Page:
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By Brian Stimson of The Skanner News
Published: 17 February 2011

That soft drink in your hand is telling your brain to do things. 

Researchers at Oregon Health and Sciences University say that a certain kind of sugar – fructose – is found to affect a part of your brain in a different way than other kinds of sugars.

Fructose is an extremely common sugar found naturally in nearly everything we eat. It's an essential nutrient, but it's overabundance in processed food has also earned the ire from nutrition scientists who say it is partially to blame for the obesity epidemic in the United States.

For processed food manufacturers, High Fructose Corn Syrup has become a staple ingredient in everything from bread to soda. To fully understand what the study means – and doesn't mean – it's important to understand the basics of sugar.

Basic white sugar – which is typically derived from either sugar beets or sugar cane – is made up of pure sucrose. Sucrose is a carbohydrate formed from the combination of the molecules of fructose and glucose. When you consume white sugar, for example, your body then breaks down the sucrose (sugar) into its two parts – fructose and glucose.

The research found that fructose and glucose – despite being very similar on a molecular level — affect areas of the brain in different ways. Using a "functional MRI," which measures brain activity in real time, researchers found that neither fructose nor glucose affected the area of the brain that regulates food intake.

In test subjects injected with pure glucose, the areas of the brain that control responses to food taste, smells and pictures, were activated. Fructose, on the other hand, inhibited these same areas of the brain.

Lead researcher Dr. Jonathan Purnell says the research partially answers why two similar sugars affect the brain in different ways.

"There's plenty of animal data and now human data that suggests fructose, which is a different compound from glucose from a simple carbohydrate standpoint," he said. "has markedly different metabolic effects on food intake and body weight. What this supports is that in the brains of humans … that the brain responds differently to these two compounds, in the opposite manner."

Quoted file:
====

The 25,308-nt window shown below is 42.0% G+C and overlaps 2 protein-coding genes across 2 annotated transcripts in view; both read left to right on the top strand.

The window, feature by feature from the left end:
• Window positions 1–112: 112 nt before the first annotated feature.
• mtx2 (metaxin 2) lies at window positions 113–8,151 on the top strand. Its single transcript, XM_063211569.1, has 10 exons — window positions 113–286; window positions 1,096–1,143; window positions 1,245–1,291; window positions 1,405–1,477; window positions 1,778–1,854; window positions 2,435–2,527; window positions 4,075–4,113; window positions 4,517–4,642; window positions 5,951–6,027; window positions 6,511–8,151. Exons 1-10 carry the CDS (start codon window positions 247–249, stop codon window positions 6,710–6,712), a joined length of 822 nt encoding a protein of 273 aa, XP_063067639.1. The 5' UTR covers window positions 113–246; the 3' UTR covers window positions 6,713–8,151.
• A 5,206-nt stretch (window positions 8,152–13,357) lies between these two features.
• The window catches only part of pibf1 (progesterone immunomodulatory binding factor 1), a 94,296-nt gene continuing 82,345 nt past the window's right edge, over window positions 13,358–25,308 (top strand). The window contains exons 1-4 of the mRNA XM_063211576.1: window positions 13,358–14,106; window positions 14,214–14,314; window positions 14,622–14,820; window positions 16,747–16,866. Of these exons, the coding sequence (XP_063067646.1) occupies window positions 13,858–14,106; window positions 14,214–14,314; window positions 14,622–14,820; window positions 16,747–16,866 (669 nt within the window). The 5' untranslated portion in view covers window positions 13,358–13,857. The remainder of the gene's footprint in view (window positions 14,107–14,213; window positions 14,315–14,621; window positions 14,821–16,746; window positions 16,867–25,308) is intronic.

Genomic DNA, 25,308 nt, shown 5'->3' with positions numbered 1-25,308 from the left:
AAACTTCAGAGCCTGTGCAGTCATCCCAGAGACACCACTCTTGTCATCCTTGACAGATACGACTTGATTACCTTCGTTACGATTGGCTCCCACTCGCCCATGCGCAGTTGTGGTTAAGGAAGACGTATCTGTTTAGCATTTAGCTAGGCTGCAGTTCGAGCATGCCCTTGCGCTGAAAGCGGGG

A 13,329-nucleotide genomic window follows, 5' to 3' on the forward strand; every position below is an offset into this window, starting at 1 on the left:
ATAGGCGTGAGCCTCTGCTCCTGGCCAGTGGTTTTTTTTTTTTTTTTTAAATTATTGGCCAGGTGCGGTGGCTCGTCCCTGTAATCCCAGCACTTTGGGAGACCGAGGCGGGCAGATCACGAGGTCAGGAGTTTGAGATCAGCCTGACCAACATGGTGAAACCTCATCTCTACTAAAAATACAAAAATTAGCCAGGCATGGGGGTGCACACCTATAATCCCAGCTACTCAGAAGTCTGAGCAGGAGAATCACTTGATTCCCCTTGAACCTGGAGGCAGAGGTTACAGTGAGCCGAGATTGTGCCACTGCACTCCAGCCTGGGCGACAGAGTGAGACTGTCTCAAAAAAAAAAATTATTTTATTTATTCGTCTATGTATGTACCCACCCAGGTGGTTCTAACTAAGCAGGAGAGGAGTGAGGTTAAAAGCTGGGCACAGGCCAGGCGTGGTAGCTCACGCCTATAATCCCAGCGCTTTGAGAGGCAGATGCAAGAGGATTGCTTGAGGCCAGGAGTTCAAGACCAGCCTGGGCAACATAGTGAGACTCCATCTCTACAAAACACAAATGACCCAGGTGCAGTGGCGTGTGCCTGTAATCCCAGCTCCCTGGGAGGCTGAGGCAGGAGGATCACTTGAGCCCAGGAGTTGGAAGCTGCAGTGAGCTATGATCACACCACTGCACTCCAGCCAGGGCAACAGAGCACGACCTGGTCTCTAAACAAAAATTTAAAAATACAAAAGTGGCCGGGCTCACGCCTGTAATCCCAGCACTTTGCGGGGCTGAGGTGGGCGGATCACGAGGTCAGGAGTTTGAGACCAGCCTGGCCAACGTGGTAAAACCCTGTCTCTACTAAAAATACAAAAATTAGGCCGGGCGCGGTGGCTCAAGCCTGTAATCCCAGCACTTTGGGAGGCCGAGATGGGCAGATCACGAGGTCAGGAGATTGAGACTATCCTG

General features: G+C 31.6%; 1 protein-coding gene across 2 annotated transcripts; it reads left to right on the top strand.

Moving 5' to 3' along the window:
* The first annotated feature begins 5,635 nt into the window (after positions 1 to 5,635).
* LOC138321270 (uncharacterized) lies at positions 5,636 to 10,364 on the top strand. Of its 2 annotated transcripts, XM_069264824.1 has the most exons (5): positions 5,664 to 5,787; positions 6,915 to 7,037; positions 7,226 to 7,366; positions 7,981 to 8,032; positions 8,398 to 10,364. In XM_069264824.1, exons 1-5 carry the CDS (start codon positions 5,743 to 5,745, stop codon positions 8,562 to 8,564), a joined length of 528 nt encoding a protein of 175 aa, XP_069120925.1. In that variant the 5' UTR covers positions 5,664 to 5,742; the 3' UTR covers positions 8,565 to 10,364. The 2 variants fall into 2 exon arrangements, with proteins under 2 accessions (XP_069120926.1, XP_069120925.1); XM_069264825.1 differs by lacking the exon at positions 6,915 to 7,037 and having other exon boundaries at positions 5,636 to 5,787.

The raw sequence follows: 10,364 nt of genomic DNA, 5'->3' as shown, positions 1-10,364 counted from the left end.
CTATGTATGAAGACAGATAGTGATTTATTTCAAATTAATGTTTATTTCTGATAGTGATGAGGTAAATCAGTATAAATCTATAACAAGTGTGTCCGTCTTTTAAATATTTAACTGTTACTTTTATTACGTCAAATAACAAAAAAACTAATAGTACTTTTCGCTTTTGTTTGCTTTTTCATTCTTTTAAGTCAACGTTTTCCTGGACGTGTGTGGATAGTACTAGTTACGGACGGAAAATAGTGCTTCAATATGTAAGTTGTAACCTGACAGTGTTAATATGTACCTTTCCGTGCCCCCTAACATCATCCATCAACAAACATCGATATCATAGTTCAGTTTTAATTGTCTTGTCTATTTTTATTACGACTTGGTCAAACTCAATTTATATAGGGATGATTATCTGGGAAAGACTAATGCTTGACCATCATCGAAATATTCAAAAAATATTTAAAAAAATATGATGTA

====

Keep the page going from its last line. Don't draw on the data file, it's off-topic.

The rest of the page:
In other words, your body does one thing with glucose, but another with fructose.

A 2009 study by researchers at University of California-Davis demonstrated that consuming fructose-sweetened beverages will cause unnatural fat distribution. The report, published in the May 2009 Journal of Clinical Investigation, found that test subjects who consumed fructose beverages, along with a diet of their choice, gained significantly more abdominal weight when compared to glucose-beverage drinkers. Both groups gained the same amount of fat during the study period.

Robert Lustig M.D., a neuroendocrinologist at the University of California-SF, considers fructose to be a poison.

That's right. All those sugar-packed drinks, "teas" and candies young and old alike love to consume? Lustig says they're slowly killing us. In particular, Lustig says soda has helped fuel the increase in about a dozen illnesses.

"It's like drinking a pizza," he says, adding that soft drink companies have to add high amounts of sugar to disguise the high amounts of salt contained in the beverages.

Fructose also may play a role in suppressing a hormone called Leptin, which plays a key role in regulating our appetites, he says.

"If you feed a kid a can of soda and unleash him on a meal, does he eat less or does he eat more? He's just consumed 150 calories, yet he eats more," Lustig said.

Lustig also says that chronic Fructose consumption can cause eight of the 12 diseases commonly associated with alcoholism, and there is evidence that it can also lead to Chronic Metabolic Syndrome – which is characterized by central obesity (the location of fat around the waist), hypertension, type 2 diabetes, high blood pressure, lipid problems and elevated triglycerides (which can increase risk of heart disease and stroke).

Purnell says the OHSU study should cause consumers to pay more attention to the ingredients in their food.

"This study is supportive of emerging literature that fructose, as a food additive, is not something we want to be advocating for the wider population," Purnell said.

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